Towards Understanding Teacher Mentoring, Learner WCF Beliefs, and Learner Revision Practices Through Peer Review Feedback: A Sociocultural Perspective
Background. The existing literature has focused on learner perceptions or beliefs about peer review tasks over the recent decade. However, little has been known about the relationships among learner beliefs about written corrective feedback (WCF), related teacher mentoring process, and learner revision practices.
Purpose. We thus aimed at addressing the gap by exploring how teacher mentoring and learner WCF beliefs may inform learner revision practices in the peer-reviewed process.
Methods. In this mixed-method study, we included four Chinese EFL students majoring in English as the participants and collected their WCF belief survey data. We also collected their actual practice data through PeerCeptiv, an online writing and rewriting platform. In addition, we traced the teacher mentoring practices and interviewed the participants about their beliefs and practices in the peer review and back-evaluation process.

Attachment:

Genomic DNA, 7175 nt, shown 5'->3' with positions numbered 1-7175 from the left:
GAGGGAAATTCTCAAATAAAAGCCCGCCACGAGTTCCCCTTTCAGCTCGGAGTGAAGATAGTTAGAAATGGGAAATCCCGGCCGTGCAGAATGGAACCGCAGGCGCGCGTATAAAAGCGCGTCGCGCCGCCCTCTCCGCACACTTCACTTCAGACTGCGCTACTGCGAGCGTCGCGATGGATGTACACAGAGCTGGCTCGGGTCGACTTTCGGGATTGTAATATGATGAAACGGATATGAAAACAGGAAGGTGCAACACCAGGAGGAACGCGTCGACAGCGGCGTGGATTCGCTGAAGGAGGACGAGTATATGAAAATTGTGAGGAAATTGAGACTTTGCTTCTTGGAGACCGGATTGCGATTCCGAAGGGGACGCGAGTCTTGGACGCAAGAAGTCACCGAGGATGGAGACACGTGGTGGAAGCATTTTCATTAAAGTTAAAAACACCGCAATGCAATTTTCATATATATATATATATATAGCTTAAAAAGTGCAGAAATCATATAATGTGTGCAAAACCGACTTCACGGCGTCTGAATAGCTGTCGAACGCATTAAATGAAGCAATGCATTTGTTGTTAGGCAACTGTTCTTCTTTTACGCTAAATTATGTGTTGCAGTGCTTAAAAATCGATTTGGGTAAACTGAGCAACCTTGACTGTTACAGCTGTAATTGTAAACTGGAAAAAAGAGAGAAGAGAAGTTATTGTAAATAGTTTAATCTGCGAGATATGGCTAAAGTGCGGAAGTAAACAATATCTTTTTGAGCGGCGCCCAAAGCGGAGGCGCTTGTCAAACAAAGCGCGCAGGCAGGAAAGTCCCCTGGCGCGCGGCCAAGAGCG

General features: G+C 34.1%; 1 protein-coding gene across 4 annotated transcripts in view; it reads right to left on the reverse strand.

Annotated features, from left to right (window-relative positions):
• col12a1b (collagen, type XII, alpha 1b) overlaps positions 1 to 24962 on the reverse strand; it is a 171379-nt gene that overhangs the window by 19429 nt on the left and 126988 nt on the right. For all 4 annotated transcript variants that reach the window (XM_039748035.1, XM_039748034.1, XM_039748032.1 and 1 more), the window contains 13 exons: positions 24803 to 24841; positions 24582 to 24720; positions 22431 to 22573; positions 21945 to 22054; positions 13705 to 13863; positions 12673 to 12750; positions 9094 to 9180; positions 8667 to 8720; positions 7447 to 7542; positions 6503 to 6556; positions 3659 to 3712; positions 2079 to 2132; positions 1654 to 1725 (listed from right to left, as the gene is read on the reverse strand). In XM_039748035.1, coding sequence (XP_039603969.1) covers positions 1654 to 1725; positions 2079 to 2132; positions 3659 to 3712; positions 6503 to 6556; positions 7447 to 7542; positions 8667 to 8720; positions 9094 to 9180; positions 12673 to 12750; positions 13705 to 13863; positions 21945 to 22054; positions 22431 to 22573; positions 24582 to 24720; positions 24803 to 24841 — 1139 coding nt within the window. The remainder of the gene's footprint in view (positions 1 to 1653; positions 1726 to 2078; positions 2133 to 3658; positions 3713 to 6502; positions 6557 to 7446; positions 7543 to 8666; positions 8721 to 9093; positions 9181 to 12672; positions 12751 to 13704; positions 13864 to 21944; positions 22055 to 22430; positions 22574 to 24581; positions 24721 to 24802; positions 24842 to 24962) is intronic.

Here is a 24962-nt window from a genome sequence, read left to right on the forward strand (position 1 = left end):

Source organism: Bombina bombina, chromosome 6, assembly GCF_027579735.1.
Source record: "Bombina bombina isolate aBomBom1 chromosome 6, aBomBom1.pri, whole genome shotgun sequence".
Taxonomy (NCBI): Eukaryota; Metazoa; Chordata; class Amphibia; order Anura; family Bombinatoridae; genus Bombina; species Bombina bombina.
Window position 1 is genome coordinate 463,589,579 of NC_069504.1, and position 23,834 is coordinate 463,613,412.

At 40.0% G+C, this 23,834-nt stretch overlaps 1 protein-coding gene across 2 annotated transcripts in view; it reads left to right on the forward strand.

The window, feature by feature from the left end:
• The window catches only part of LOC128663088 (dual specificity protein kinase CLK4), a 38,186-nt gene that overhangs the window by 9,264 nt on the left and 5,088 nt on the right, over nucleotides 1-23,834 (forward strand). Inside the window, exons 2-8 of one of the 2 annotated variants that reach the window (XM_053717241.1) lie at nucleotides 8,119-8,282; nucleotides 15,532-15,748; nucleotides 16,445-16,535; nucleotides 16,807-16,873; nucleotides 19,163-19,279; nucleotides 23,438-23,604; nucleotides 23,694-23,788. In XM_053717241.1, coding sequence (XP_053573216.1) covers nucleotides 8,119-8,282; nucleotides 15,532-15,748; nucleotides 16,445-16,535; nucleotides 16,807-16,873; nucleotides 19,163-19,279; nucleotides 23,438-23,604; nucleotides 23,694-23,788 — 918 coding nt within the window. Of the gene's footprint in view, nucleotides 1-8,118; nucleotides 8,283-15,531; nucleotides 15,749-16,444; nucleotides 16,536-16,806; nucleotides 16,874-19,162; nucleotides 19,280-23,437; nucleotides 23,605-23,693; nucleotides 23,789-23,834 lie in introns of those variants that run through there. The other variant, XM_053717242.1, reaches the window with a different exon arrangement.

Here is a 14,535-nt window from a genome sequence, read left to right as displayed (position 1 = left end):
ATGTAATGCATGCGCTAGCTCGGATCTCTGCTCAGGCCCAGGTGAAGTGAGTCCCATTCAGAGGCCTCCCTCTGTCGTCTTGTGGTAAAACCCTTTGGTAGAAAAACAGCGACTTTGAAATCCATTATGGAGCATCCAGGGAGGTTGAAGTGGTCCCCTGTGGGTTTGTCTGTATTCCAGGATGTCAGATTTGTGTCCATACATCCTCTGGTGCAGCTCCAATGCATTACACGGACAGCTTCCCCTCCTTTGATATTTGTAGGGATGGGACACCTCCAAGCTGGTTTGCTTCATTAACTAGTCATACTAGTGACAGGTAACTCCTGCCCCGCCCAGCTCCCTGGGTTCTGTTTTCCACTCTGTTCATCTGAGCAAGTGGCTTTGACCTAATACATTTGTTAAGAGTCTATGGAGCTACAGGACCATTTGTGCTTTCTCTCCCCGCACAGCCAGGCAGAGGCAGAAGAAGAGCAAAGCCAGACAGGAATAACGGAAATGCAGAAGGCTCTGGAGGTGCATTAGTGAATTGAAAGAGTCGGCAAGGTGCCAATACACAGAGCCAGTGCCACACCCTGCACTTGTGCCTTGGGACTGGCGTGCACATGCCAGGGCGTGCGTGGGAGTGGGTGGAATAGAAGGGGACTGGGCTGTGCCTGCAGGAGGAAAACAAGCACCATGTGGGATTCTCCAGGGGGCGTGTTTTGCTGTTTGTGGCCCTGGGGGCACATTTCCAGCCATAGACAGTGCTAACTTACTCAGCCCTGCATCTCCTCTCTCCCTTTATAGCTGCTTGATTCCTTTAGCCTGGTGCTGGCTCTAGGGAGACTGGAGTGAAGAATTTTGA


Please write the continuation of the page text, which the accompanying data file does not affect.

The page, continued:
Results. Through the mixed-methods design, we reported our major findings: the student participants believed empathy and resonance was the primary advantage of peer feedback, and teacher mentoring facilitated them in understanding and performing the peer review and revision tasks; we also found the student review process consisted of evaluating, resonating, learning, and reflecting practices and the student revision process included crediting, arguing, correcting, and polishing practices.
Implications. From a sociocultural perspective, we centered our discussion on these research findings by claiming that scaffolding in different forms work together enhance learner performance and student beliefs appear in a complex manner with student actual revision practices. We also offered insights for future studies and practical implications for language teachers.
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